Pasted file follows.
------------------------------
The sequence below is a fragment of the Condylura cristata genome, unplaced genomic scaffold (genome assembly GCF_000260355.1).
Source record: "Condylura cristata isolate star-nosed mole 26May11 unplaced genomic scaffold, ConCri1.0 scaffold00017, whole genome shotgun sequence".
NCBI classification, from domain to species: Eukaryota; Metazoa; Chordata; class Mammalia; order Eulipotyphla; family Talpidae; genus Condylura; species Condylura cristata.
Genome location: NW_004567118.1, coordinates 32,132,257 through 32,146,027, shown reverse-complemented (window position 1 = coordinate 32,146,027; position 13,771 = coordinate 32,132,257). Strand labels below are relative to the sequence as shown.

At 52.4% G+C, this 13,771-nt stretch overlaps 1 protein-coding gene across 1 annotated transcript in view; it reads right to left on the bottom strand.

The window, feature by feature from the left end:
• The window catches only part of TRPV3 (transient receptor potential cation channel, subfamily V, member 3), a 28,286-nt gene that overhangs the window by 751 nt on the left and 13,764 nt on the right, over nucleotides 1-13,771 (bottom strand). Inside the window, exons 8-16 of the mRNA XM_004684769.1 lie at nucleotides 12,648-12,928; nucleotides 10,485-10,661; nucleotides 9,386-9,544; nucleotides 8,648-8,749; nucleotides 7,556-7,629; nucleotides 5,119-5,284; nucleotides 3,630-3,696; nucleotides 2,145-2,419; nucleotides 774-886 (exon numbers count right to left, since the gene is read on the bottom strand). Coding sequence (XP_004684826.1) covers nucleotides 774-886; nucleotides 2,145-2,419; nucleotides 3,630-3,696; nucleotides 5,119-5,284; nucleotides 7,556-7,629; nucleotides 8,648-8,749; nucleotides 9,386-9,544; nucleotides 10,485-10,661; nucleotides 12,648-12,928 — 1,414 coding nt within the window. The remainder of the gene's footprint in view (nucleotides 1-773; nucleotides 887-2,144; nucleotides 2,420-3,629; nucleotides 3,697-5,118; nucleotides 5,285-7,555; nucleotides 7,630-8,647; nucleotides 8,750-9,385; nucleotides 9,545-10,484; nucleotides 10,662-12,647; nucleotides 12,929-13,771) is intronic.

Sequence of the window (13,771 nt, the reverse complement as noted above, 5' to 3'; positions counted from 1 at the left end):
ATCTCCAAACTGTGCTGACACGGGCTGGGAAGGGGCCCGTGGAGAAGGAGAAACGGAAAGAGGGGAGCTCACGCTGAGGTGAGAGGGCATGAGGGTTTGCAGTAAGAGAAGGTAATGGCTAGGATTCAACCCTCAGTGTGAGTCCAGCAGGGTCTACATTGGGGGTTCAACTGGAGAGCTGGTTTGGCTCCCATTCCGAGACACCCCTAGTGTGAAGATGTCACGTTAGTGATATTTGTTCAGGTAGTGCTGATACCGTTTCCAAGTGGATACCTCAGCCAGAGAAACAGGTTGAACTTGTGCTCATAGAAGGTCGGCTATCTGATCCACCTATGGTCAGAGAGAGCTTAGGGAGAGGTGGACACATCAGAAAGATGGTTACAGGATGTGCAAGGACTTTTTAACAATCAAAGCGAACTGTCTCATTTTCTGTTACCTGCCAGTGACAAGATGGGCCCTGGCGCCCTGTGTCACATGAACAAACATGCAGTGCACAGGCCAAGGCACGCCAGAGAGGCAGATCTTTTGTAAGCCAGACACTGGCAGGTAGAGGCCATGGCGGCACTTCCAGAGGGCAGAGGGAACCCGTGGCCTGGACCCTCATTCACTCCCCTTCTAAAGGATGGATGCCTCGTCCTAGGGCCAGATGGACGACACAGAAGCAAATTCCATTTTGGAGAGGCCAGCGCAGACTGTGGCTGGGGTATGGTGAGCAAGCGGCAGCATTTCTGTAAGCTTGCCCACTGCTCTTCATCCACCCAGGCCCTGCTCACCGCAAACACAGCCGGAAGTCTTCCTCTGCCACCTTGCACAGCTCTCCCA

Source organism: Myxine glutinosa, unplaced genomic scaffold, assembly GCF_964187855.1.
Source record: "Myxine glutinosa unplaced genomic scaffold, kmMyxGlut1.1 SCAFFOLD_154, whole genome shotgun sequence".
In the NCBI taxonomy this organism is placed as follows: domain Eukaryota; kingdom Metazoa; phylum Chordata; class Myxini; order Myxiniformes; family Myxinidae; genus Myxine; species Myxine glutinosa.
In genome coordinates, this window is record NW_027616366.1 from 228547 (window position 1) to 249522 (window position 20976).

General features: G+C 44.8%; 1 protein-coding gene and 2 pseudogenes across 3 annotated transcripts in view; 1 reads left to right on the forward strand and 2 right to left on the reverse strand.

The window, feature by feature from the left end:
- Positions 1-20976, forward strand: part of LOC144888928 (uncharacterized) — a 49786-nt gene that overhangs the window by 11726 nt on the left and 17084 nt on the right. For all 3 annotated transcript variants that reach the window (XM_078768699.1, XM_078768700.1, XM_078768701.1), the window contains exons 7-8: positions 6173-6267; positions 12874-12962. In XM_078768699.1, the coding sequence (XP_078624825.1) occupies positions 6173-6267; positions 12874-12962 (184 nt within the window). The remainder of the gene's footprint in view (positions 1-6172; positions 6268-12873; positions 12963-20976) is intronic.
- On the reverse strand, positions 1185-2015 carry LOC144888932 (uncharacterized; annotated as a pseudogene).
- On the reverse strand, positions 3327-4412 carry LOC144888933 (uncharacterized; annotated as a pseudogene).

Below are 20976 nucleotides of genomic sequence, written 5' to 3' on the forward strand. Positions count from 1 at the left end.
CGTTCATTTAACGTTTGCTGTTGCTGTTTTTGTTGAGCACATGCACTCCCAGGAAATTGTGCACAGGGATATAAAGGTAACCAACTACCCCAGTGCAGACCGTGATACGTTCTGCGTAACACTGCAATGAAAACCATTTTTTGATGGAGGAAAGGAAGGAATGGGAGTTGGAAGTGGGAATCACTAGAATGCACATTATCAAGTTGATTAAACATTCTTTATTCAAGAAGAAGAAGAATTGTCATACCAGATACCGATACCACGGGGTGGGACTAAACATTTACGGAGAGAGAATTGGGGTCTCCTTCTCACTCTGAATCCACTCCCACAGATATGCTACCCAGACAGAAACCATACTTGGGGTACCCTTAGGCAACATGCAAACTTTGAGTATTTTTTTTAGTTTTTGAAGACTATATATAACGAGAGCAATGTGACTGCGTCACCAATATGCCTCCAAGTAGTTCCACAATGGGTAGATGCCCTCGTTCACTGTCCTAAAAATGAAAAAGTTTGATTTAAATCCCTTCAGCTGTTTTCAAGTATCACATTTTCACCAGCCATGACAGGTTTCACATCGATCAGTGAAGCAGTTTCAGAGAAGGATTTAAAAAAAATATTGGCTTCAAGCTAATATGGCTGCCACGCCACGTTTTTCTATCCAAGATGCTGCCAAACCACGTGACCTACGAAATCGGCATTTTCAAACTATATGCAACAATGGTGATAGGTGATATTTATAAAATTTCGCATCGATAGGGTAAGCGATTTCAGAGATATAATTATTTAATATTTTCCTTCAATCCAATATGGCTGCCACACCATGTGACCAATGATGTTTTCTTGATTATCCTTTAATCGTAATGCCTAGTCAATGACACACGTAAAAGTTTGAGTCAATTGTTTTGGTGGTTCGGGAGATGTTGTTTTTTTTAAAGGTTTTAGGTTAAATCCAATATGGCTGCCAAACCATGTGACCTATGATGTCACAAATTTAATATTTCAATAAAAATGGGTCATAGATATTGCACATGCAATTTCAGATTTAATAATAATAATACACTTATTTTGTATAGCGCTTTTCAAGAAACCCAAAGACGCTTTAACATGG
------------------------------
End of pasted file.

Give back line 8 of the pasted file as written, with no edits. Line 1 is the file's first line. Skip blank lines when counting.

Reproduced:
Sequence of the window (13,771 nt, the reverse complement as noted above, 5' to 3'; positions counted from 1 at the left end):